The Art of Connectivity
Author: Fryer, Elizabeth
Type: Scholarly text, Masters
Link to this item using this URL: http://hdl.handle.net/10063/8979
Urban culture has entered a digital age where technology allows us to live, barely setting foot outside. People can now work, shop and order groceries to be delivered to their homes without having to engage with another person face to face. This technology is constantly creating reminders of how “connected” we are without us realising “when we open our computers it’s our doors we shut” (Gary Turk, 2014). People are becoming too consumed in online life and connections being made through “online communities”, without realising the physical community in which we live in is becoming increasingly non-existent. Looking to new ideas regarding the boundaries between urban and interior spaces, this research explores how applying interior strategies to an urban context, through the use of abstract design thinking can offer more opportunities for creative design decisions. The research focuses on Nelson City, exploring how an architectural intervention will attract people back into the city’s CBD, encouraging a sense of community to be reinstalled. Design led research is applied to explore how an architectural intervention may be used to revitalise a sense of community within Nelson City. This research has a strong focus on the creative exploration of the design process, differing from traditional cases where the end product is often decided upon in the beginning of the project and design work applied from there. The idea of physical disconnection due to increased online connection is a growing problem in today’s urban society. Dynamic and relevant public space within cities is what keeps physical communities alive. It is important that designers explore new techniques for revitalising city centres to ensure physical connection is not completely lost in today’s prevailing digital world.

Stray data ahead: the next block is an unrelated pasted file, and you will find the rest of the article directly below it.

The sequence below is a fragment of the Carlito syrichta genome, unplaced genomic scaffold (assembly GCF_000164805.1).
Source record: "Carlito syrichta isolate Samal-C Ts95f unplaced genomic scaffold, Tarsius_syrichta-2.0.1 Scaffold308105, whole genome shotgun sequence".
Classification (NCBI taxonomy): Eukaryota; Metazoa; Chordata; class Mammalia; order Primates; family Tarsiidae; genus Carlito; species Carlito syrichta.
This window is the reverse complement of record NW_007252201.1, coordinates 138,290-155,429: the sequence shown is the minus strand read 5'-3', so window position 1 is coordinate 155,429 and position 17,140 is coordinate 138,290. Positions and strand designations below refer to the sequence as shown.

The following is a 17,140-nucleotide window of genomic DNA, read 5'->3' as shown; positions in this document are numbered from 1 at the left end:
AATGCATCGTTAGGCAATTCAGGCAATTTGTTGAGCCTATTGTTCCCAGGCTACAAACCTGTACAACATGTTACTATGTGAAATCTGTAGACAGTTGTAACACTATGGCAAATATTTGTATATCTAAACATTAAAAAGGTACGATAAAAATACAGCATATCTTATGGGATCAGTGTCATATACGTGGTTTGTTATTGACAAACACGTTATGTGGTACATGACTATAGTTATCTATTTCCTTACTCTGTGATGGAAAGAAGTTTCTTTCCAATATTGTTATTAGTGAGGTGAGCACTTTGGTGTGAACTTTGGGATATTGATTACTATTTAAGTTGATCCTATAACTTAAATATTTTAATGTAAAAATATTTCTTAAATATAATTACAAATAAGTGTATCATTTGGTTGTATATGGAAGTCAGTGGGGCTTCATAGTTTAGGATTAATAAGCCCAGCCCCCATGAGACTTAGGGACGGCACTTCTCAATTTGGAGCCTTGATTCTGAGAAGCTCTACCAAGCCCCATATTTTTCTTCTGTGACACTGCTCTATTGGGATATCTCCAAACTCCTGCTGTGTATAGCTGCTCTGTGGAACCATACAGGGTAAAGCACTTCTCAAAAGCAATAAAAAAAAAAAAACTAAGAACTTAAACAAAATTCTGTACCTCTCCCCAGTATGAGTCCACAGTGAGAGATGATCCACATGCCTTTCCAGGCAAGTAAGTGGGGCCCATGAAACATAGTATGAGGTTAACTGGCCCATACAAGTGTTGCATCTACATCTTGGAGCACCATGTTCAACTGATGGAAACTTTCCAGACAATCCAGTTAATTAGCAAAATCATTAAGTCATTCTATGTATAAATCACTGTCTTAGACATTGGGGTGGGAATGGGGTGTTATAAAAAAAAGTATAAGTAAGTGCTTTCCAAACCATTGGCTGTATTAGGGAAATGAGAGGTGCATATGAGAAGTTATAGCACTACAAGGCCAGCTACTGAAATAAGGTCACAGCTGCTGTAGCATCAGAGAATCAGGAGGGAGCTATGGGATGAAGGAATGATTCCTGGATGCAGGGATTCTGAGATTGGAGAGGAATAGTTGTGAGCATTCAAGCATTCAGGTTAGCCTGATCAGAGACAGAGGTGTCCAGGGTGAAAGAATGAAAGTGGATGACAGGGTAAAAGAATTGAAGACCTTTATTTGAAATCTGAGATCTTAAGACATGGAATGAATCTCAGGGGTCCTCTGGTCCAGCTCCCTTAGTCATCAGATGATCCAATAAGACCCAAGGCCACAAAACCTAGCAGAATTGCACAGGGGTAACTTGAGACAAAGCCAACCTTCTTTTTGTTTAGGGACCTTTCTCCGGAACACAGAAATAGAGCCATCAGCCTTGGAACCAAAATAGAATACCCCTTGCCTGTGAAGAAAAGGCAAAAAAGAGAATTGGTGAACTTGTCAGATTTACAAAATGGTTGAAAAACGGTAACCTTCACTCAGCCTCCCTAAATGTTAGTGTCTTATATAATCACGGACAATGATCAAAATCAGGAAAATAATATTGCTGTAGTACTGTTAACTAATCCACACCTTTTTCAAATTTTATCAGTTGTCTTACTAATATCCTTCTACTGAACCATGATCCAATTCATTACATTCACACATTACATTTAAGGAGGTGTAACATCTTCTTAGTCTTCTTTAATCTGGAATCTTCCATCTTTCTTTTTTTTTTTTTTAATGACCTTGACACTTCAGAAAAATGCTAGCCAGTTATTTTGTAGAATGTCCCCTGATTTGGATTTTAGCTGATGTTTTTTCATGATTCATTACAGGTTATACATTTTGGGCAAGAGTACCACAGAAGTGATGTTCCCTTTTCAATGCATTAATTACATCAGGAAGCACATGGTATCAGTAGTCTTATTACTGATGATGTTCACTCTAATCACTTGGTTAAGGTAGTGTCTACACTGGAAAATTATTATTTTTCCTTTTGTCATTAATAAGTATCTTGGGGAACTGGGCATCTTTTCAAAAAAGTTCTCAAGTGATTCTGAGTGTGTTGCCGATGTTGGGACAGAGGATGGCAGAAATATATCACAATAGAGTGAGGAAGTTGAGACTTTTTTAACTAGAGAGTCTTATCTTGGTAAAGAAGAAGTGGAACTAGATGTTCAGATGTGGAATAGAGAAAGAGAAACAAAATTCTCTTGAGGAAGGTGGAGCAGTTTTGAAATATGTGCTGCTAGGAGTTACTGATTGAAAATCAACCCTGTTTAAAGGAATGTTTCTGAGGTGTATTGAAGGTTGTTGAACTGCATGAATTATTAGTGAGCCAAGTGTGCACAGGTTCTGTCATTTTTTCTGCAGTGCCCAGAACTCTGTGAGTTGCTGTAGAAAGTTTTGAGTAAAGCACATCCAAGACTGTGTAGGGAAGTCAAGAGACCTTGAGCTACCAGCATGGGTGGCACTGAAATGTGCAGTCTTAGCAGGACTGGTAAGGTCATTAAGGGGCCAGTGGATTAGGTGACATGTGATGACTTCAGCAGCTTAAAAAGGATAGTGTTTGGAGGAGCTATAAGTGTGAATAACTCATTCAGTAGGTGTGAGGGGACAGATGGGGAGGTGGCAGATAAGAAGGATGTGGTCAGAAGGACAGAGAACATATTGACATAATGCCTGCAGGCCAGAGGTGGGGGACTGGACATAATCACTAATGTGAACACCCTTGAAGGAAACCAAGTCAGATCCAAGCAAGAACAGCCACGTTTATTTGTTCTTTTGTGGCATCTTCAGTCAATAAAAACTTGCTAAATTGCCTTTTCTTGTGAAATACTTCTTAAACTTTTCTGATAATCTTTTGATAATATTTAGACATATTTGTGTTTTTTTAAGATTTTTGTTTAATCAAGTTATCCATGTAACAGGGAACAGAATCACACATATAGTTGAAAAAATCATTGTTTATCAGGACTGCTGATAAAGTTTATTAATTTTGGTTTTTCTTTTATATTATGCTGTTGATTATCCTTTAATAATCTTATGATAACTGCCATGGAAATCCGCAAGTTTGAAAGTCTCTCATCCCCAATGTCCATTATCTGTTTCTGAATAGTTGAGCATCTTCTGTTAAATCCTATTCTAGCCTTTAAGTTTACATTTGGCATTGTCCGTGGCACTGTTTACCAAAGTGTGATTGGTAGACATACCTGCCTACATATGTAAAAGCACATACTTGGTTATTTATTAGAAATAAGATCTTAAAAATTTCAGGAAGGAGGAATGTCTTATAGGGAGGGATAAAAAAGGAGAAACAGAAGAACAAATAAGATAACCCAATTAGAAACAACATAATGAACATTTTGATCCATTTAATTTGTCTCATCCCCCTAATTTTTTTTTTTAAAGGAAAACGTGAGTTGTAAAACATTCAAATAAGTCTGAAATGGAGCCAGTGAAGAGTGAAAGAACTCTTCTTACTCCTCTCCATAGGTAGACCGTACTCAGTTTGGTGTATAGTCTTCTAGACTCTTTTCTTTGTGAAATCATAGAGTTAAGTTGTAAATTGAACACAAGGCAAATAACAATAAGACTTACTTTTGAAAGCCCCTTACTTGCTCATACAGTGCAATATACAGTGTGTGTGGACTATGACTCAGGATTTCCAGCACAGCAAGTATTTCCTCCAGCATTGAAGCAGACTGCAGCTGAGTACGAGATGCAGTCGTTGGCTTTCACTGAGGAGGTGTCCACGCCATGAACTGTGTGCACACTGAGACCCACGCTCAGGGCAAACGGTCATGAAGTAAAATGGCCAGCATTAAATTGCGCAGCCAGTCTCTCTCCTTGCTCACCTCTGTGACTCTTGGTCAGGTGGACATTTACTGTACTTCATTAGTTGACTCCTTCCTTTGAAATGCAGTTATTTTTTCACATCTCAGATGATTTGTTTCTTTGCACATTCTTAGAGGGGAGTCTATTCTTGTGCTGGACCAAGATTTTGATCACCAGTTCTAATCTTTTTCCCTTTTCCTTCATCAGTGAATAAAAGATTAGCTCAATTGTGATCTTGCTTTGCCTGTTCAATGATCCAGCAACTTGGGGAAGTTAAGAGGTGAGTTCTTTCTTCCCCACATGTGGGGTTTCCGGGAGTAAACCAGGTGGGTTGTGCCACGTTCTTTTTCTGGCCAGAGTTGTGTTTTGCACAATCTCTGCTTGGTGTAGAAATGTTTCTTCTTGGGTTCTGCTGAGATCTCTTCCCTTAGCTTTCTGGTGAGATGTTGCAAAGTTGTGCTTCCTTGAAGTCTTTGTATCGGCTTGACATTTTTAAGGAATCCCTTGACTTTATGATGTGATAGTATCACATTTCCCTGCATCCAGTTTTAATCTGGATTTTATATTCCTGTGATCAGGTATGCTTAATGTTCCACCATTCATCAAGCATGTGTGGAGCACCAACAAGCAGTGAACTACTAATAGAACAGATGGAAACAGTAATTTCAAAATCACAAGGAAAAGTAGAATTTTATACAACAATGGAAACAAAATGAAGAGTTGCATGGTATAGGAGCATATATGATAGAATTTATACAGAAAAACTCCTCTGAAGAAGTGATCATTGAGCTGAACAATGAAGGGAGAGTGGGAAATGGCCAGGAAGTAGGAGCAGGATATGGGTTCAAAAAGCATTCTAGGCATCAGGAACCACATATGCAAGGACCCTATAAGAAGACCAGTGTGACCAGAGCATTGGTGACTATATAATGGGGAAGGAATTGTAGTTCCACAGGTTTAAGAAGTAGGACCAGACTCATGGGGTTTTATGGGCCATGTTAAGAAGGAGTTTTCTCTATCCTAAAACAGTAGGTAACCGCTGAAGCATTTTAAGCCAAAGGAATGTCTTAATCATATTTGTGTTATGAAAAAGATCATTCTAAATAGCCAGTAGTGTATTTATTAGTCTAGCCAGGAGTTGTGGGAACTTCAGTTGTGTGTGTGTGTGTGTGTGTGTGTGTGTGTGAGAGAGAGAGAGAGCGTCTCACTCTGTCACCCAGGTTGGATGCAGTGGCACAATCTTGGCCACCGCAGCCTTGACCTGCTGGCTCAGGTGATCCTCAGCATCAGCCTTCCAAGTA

Subjects: urban, interior, abstract
Copyright: Author Retains Copyright